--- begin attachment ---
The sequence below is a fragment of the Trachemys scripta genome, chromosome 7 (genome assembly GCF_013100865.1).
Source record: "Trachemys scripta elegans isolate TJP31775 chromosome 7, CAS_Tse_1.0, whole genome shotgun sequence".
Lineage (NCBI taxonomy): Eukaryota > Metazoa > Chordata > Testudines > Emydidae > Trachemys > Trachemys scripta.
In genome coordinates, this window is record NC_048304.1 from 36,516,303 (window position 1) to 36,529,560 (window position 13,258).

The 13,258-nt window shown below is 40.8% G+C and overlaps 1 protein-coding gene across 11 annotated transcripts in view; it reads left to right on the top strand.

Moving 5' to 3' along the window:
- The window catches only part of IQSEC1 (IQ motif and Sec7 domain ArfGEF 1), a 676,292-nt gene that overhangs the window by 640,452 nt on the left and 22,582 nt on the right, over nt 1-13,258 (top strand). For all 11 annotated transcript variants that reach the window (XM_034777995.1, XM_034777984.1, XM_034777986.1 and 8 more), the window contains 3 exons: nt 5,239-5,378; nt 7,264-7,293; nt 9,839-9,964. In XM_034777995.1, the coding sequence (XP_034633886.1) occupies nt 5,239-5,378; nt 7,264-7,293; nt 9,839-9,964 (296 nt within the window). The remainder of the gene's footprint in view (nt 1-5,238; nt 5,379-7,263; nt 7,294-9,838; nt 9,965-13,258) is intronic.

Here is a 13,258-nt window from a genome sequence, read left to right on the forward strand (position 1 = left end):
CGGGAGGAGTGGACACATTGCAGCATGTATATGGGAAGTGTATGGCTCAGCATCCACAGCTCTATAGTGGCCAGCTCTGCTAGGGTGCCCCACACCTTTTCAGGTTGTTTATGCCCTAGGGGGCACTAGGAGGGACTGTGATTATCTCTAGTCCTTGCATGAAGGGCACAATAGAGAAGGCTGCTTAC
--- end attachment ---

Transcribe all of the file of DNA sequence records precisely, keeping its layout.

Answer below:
The sequence below is a fragment of the Trachemys scripta genome, chromosome 7 (genome assembly GCF_013100865.1).
Source record: "Trachemys scripta elegans isolate TJP31775 chromosome 7, CAS_Tse_1.0, whole genome shotgun sequence".
Lineage (NCBI taxonomy): Eukaryota > Metazoa > Chordata > Testudines > Emydidae > Trachemys > Trachemys scripta.
In genome coordinates, this window is record NC_048304.1 from 36,516,303 (window position 1) to 36,529,560 (window position 13,258).

The 13,258-nt window shown below is 40.8% G+C and overlaps 1 protein-coding gene across 11 annotated transcripts in view; it reads left to right on the top strand.

Moving 5' to 3' along the window:
- The window catches only part of IQSEC1 (IQ motif and Sec7 domain ArfGEF 1), a 676,292-nt gene that overhangs the window by 640,452 nt on the left and 22,582 nt on the right, over nt 1-13,258 (top strand). For all 11 annotated transcript variants that reach the window (XM_034777995.1, XM_034777984.1, XM_034777986.1 and 8 more), the window contains 3 exons: nt 5,239-5,378; nt 7,264-7,293; nt 9,839-9,964. In XM_034777995.1, the coding sequence (XP_034633886.1) occupies nt 5,239-5,378; nt 7,264-7,293; nt 9,839-9,964 (296 nt within the window). The remainder of the gene's footprint in view (nt 1-5,238; nt 5,379-7,263; nt 7,294-9,838; nt 9,965-13,258) is intronic.

Here is a 13,258-nt window from a genome sequence, read left to right on the forward strand (position 1 = left end):
CGGGAGGAGTGGACACATTGCAGCATGTATATGGGAAGTGTATGGCTCAGCATCCACAGCTCTATAGTGGCCAGCTCTGCTAGGGTGCCCCACACCTTTTCAGGTTGTTTATGCCCTAGGGGGCACTAGGAGGGACTGTGATTATCTCTAGTCCTTGCATGAAGGGCACAATAGAGAAGGCTGCTTAC